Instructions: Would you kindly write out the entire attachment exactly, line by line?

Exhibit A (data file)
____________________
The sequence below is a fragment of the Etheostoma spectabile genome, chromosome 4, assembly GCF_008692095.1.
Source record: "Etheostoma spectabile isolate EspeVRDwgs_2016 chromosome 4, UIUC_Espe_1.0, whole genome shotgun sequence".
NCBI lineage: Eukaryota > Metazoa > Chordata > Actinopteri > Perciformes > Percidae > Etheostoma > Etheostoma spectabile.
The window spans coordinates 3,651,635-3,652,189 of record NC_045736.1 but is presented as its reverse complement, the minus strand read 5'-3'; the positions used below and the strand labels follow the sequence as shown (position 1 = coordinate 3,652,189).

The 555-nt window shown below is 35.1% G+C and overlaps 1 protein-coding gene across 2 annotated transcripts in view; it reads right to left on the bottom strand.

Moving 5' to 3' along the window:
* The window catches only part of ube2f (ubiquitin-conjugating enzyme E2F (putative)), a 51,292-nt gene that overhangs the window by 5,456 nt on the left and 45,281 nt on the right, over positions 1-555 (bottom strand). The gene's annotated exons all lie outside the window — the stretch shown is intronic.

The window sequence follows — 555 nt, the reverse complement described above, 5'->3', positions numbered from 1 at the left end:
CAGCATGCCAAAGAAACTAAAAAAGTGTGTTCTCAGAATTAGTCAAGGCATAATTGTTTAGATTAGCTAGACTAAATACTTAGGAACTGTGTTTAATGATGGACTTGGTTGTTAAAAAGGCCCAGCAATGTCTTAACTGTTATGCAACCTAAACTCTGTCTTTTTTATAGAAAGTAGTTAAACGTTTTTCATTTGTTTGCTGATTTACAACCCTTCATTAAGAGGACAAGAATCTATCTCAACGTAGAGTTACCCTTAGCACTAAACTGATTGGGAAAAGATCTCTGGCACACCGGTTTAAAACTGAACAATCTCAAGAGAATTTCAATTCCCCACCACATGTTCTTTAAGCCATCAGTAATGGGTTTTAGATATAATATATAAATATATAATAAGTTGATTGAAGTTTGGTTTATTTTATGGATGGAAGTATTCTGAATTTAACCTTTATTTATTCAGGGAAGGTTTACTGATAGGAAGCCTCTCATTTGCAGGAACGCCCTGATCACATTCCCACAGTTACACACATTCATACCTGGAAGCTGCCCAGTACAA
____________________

The sequence below is a fragment of the Etheostoma spectabile genome, chromosome 4, assembly GCF_008692095.1.
Source record: "Etheostoma spectabile isolate EspeVRDwgs_2016 chromosome 4, UIUC_Espe_1.0, whole genome shotgun sequence".
NCBI lineage: Eukaryota > Metazoa > Chordata > Actinopteri > Perciformes > Percidae > Etheostoma > Etheostoma spectabile.
The window spans coordinates 3,651,635-3,652,189 of record NC_045736.1 but is presented as its reverse complement, the minus strand read 5'-3'; the positions used below and the strand labels follow the sequence as shown (position 1 = coordinate 3,652,189).

The 555-nt window shown below is 35.1% G+C and overlaps 1 protein-coding gene across 2 annotated transcripts in view; it reads right to left on the bottom strand.

Moving 5' to 3' along the window:
* The window catches only part of ube2f (ubiquitin-conjugating enzyme E2F (putative)), a 51,292-nt gene that overhangs the window by 5,456 nt on the left and 45,281 nt on the right, over positions 1-555 (bottom strand). The gene's annotated exons all lie outside the window — the stretch shown is intronic.

The window sequence follows — 555 nt, the reverse complement described above, 5'->3', positions numbered from 1 at the left end:
CAGCATGCCAAAGAAACTAAAAAAGTGTGTTCTCAGAATTAGTCAAGGCATAATTGTTTAGATTAGCTAGACTAAATACTTAGGAACTGTGTTTAATGATGGACTTGGTTGTTAAAAAGGCCCAGCAATGTCTTAACTGTTATGCAACCTAAACTCTGTCTTTTTTATAGAAAGTAGTTAAACGTTTTTCATTTGTTTGCTGATTTACAACCCTTCATTAAGAGGACAAGAATCTATCTCAACGTAGAGTTACCCTTAGCACTAAACTGATTGGGAAAAGATCTCTGGCACACCGGTTTAAAACTGAACAATCTCAAGAGAATTTCAATTCCCCACCACATGTTCTTTAAGCCATCAGTAATGGGTTTTAGATATAATATATAAATATATAATAAGTTGATTGAAGTTTGGTTTATTTTATGGATGGAAGTATTCTGAATTTAACCTTTATTTATTCAGGGAAGGTTTACTGATAGGAAGCCTCTCATTTGCAGGAACGCCCTGATCACATTCCCACAGTTACACACATTCATACCTGGAAGCTGCCCAGTACAA